The green peach aphid (Myzus persicae) is polyphagous, which means it can feed on the sap of over 50 different plants, including cultivated plants such as peach, oilseed rape, sugar beet, tobacco and potato crops. It has potential to cause great harm primarily by transmitting viruses to these host plants. Among other diseases, aphids are vectors of Sharka virus, which affects peaches, and of the viruses that cause beet yellows. The primary method used to control this pest is the application of synthetic plant protection products, but resistance to most of these products has developed in these insects.
However, the combined resistance observed in aphid populations varies depending on the host plant, which was intriguing to scientists. This finding prompted a study carried out by scientists from the Contracted Unit for Characterisation and Monitoring of Phenomena of Pesticide Resistance Development (CASPER), which is part of ANSES's Lyon Laboratory, in collaboration with scientists from INRAE's Institute for Genetics, Environment and Plant Protection (IGEPP) and the University of Montpellier. It gave rise to an article published in Evolutionary Applications in May 2022.
Genetically different aphid populations
These scientists analysed the diversity and genetic structuring of populations of aphids collected in France, from three main crops: peaches, oilseed rape and tobacco. Clear genetic differentiation was demonstrated between the aphids collected from peach trees and those living on oilseed rape and tobacco crops. "Despite it being the same species of aphid, there were few gene flows between the three sub-groups corresponding to the three crops” affirms Benoit Barrès, Head of the CASPER Unit and co-author of the study.
Combined resistance also differs greatly between genetic groups. Aphids collected from peach trees were frequently resistant to neonicotinoids. Conversely, aphids taken from oilseed rape and tobacco crops were often carriers of gene variants (or alleles) conferring resistance to pyrethroids and carbamates but were not resistant to neonicotinoids. This means that resistance alleles had not been exchanged between these genetic groups.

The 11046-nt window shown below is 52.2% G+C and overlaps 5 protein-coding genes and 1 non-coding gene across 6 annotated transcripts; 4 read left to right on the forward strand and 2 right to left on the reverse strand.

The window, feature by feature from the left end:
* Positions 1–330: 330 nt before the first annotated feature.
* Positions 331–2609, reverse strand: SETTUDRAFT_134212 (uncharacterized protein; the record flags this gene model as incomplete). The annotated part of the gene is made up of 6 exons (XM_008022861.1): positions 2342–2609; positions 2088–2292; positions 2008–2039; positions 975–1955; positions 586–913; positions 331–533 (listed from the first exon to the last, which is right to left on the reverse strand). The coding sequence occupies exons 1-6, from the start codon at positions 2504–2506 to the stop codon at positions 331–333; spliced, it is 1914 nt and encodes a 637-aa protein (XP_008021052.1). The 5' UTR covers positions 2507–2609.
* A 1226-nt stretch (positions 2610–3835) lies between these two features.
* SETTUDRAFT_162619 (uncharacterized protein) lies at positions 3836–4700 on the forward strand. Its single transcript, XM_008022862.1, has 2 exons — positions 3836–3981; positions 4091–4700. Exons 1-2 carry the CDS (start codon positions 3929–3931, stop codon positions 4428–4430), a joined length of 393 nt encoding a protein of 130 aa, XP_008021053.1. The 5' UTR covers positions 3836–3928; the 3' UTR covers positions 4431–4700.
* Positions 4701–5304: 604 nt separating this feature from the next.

Resistance that can quickly spread within a population
The scientists also performed genetic analyses with aphids randomly collected from the air between 2001 and 2008. This showed the high speed at which resistance can emerge in the general aphid population: two years following the placing on the market of a new product, containing a pyrethroid and a carbamate, the frequency of aphid clones combining alleles conferring resistance to these two substances had strongly increased.
Several obstacles to the mixing of genes
The low level of genetic exchanges observed between sub-groups of aphids is surprising. It may be due to their method of reproduction: during their life cycle, aphids can reproduce both sexually, leading to the mixing of the two parents’ genes, and asexually, where females give birth to offspring that are clones of themselves. Sexual reproduction only occurs on peach trees, while reproduction on other plants is purely asexual.
Whereas scientists used to believe that aphids had to regularly return to peach trees to reproduce, it now appears this is not necessarily true. "During the seven years of sampling, we observed the survival of asexually reproducing clones. This was why there was no mixing of genes between the groups” explains Benoit Barrès.
Moreover, groups of aphids living on oilseed rape or tobacco crops may be better suited to these host plants than their fellow aphids that usually live on peach trees, which may be an additional obstacle to genetic exchanges between the identified groups.
Adapting control strategies based on the host plant
Even though the data used for the study are a few years old, they highlight the importance of taking into account the agronomic landscape, in particular the host plant species, when managing phenomena of resistance to plant protection products and more generally when carrying out effective strategies to control polyphagous insects.
"When we issued our opinion on available alternatives to neonicotinoids for controlling beet aphids, since these substances are now prohibited, we knew that the use of pyrethroids and carbamates was pointless. Indeed, aphids that feed on sugar beets have multiple genes of resistance to these insecticides. We now closely monitor the development of resistance to the insecticides that are still authorised and used in fields of sugar beets” concludes Benoit Barrès.